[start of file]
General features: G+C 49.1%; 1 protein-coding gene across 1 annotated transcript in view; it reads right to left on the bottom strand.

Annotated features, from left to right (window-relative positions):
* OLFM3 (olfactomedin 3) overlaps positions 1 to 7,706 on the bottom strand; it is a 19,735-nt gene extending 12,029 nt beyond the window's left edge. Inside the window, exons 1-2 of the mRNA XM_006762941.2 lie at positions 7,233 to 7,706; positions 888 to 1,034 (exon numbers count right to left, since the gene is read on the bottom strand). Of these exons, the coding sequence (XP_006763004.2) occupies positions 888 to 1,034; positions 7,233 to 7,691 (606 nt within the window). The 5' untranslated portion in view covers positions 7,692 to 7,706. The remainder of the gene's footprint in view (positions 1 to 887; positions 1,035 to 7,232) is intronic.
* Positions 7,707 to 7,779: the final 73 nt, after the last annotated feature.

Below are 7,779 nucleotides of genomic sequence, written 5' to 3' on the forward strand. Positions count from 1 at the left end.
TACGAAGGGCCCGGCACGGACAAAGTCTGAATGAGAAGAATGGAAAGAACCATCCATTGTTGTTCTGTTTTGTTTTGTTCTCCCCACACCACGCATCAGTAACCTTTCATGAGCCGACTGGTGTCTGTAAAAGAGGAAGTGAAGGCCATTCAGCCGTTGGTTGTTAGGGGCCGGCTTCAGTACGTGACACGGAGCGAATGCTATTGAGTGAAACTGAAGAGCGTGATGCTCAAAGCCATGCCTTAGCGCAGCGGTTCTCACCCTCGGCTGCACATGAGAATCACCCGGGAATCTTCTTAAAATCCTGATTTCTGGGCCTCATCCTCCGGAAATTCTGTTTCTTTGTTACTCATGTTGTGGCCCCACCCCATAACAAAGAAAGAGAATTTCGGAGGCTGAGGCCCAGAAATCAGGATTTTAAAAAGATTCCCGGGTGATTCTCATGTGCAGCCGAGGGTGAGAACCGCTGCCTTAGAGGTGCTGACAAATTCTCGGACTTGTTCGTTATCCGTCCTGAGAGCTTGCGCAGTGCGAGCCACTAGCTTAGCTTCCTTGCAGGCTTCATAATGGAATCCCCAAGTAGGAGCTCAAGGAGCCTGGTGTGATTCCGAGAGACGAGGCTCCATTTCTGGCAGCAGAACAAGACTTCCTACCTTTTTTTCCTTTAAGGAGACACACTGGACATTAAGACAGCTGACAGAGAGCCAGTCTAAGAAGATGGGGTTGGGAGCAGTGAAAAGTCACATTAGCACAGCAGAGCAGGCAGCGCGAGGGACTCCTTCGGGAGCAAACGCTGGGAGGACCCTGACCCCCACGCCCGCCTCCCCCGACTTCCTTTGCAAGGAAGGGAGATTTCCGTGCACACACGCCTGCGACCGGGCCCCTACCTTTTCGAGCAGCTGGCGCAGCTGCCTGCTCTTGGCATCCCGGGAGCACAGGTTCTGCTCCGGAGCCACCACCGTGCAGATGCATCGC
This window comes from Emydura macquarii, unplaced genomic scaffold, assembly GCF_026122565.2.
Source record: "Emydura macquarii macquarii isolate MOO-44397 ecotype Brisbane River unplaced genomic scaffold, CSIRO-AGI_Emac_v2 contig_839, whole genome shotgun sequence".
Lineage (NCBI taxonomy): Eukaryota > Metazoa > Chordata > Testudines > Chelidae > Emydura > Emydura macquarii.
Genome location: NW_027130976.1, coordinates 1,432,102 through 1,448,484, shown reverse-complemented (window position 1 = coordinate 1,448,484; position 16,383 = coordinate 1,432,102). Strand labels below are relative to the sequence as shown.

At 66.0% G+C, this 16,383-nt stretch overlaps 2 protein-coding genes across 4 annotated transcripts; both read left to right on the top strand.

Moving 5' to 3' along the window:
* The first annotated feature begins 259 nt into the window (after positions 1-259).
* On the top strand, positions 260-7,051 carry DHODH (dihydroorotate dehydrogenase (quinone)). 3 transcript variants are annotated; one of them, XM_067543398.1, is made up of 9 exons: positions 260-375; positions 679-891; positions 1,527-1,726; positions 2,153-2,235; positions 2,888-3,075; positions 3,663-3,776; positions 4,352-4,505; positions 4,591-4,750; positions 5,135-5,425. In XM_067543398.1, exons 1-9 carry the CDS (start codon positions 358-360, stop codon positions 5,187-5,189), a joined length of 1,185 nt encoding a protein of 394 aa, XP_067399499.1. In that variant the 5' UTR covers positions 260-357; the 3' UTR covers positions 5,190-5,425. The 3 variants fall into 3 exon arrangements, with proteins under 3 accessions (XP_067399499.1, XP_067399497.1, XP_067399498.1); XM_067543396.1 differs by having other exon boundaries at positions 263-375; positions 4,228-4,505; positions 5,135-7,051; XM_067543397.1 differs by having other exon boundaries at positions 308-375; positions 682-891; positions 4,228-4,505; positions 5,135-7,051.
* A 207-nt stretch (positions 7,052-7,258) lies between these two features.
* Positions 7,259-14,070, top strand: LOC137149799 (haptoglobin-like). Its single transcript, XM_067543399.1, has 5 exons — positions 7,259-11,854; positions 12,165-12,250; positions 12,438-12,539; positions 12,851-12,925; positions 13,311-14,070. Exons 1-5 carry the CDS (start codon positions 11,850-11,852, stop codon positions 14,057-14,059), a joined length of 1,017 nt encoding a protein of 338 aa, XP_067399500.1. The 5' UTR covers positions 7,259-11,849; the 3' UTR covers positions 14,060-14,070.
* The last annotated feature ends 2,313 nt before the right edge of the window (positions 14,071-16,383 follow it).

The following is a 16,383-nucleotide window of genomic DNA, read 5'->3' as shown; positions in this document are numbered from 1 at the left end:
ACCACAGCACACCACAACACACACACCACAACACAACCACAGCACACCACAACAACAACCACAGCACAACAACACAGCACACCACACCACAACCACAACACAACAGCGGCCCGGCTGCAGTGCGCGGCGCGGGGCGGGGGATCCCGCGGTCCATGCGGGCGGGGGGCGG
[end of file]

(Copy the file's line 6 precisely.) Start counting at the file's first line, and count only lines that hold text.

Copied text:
TACGAAGGGCCCGGCACGGACAAAGTCTGAATGAGAAGAATGGAAAGAACCATCCATTGTTGTTCTGTTTTGTTTTGTTCTCCCCACACCACGCATCAGTAACCTTTCATGAGCCGACTGGTGTCTGTAAAAGAGGAAGTGAAGGCCATTCAGCCGTTGGTTGTTAGGGGCCGGCTTCAGTACGTGACACGGAGCGAATGCTATTGAGTGAAACTGAAGAGCGTGATGCTCAAAGCCATGCCTTAGCGCAGCGGTTCTCACCCTCGGCTGCACATGAGAATCACCCGGGAATCTTCTTAAAATCCTGATTTCTGGGCCTCATCCTCCGGAAATTCTGTTTCTTTGTTACTCATGTTGTGGCCCCACCCCATAACAAAGAAAGAGAATTTCGGAGGCTGAGGCCCAGAAATCAGGATTTTAAAAAGATTCCCGGGTGATTCTCATGTGCAGCCGAGGGTGAGAACCGCTGCCTTAGAGGTGCTGACAAATTCTCGGACTTGTTCGTTATCCGTCCTGAGAGCTTGCGCAGTGCGAGCCACTAGCTTAGCTTCCTTGCAGGCTTCATAATGGAATCCCCAAGTAGGAGCTCAAGGAGCCTGGTGTGATTCCGAGAGACGAGGCTCCATTTCTGGCAGCAGAACAAGACTTCCTACCTTTTTTTCCTTTAAGGAGACACACTGGACATTAAGACAGCTGACAGAGAGCCAGTCTAAGAAGATGGGGTTGGGAGCAGTGAAAAGTCACATTAGCACAGCAGAGCAGGCAGCGCGAGGGACTCCTTCGGGAGCAAACGCTGGGAGGACCCTGACCCCCACGCCCGCCTCCCCCGACTTCCTTTGCAAGGAAGGGAGATTTCCGTGCACACACGCCTGCGACCGGGCCCCTACCTTTTCGAGCAGCTGGCGCAGCTGCCTGCTCTTGGCATCCCGGGAGCACAGGTTCTGCTCCGGAGCCACCACCGTGCAGATGCATCGC